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  Who's Minding the Mint? Money Money Money
Year: 1967
Director: Howard Morris
Stars: Jim Hutton, Dorothy Provine, Milton Berle, Joey Bishop, Bob Denver, Walter Brennan, Victor Buono, Jack Gilford, Jamie Farr, David J. Stewart, Corinne Cole, Jackie Joseph, Bryan O’Byrne, Robert Ball, Nora Denney, Luther James, Mickey Deems
Genre: ComedyBuy from Amazon
Rating:  7 (from 1 vote)
Review: Harry Lucas (Jim Hutton) has it all worked out, or at least he thinks he does. He works in the Washington mint, supervising various areas of banknote manufacture, and it's a good job he makes go a long way when he chooses to save his money on spending it on anything permanent by taking advantage of a host of trial offers, so his apartment is furnished with temporary trappings and he saves on running a car by taking test drives. This frugality even extends to his love life, where he is happy to spend a little time with a willing neighbour most evenings, but doesn't feel the need to commit, certainly not to co-worker Verna Baxter (Dorothy Provine) who hankers after a relationship. But the best laid plans and all that...

At the time Who's Minding the Mint? was regarded as a sort of It's a Mad Mad Mad Mad World lite thanks to its money-obsessed characters and a collection of fairly famous names who may have been more identified with television than the movies filling out the ranks of the cast. Like that comedy blockbuster, this went on to a cult following, though not one as substantial and wide-ranging, so it was more a case of a charming discovery for those who happened across it on the TV schedules than one that was the centrepiece of any film festivals or important seasons on the box. But modest as that was, sometimes you just wanted something with a few good laughs and a benevolent demeanour.

You assuredly got that here, as Hutton headed a cast of seasoned pros whose characters let their greed get the better of them after he makes a major boo-boo and accidentally destroys fifty thousand dollars down his waste disposal unit. Not of his own money, but cash that somehow got into his apartment (too complicated to explain), and now he has to make it up - alas, his boss, Samson Link (David J. Stewart), is not the most tolerant of men, and indeed has noted Harry's apparently profligate lifestyle and is keen to prove his employee has been fiddling the books to help himself to the product, all to fund his ways. This was where a lot of sixties comedies found their inspiration: heck, let's have a heist movie!

The heist in this case was to break into the mint, then start up the presses to print off a replacement amount, then return it the next day with nobody any the wiser. But it wouldn't be fun without complications, and that's what you got when the team of people Harry gathers grows to a near-unmanageable eight, who need to do such things as run the presses (Walter Brennan), open the safe to get the plates (Jack Gilford, playing hard of hearing), or even stand lookout (Jamie Farr as an Italian), not to mention invite himself along for the ride because he is owed money in the first place (Milton Berle). Then there's Verna, who is recruited by Harry in a move the plot deems necessary to set the romantic subplot in motion, though she winds up as the conscience of the piece when she questions the cool million everyone is helping themselves to.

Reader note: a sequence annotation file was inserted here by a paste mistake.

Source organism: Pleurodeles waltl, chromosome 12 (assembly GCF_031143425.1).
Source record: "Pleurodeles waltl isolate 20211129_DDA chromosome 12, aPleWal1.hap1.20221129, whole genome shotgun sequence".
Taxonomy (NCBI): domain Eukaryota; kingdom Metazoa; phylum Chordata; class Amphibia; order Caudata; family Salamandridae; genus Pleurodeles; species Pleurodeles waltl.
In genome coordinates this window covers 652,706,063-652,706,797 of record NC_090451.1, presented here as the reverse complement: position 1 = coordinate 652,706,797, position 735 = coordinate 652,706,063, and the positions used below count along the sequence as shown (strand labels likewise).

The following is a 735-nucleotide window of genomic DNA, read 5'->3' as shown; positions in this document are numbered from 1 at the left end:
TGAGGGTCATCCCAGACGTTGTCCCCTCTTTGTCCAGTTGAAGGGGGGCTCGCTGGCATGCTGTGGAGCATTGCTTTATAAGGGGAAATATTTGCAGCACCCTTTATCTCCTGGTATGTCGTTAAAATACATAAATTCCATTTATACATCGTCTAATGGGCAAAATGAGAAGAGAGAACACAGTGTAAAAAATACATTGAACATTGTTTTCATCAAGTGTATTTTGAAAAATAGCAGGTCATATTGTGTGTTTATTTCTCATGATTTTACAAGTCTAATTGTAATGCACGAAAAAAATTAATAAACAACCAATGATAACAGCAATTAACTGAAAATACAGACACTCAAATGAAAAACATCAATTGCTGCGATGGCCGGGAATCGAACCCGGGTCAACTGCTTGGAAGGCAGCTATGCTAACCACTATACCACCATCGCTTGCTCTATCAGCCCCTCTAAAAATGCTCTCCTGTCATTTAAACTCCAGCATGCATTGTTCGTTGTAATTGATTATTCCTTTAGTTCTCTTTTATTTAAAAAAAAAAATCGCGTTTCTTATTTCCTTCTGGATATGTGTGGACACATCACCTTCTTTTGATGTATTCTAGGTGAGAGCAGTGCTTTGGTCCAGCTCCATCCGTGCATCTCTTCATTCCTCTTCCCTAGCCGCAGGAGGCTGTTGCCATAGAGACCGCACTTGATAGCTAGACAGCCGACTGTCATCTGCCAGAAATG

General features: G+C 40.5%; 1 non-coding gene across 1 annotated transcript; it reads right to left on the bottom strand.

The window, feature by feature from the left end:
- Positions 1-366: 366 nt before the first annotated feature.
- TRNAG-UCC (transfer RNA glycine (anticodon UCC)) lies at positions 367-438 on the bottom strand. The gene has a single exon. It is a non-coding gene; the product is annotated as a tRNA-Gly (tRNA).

Quite rightly, she points out that given the exercise was meant to help Harry with his problem then the fifty thousand should be all that's necessary to print, and the financial reward his gang have deigned to be included as payment for services they should have been contributing to out of the kindness of their hearts is purely self-serving. This tension between what are essentially a bunch of goofs and their rather less noble motivations was not played too heavily, but it was there, a sly comment on the American Dream that so many of these comedies were happy to take for granted; surely their sins would find them out, or in this case be thwarted before they got in too deep in a sweet but ingeniously plotted turn of events. Comedy expert Howard Morris got the best out of his players in one of his few feature films as director, hinting at the increasing sauciness to come in American comedy as we're under no illusions how Bob Denver is keeping nosy Jackie Joseph occupied all night, and Provine's poitrine is the basis of one memorable gag, but mostly this got by with a generous spirit measured by a wry mood. Music by Lalo Schifrin.
Reviewer: Graeme Clark

 

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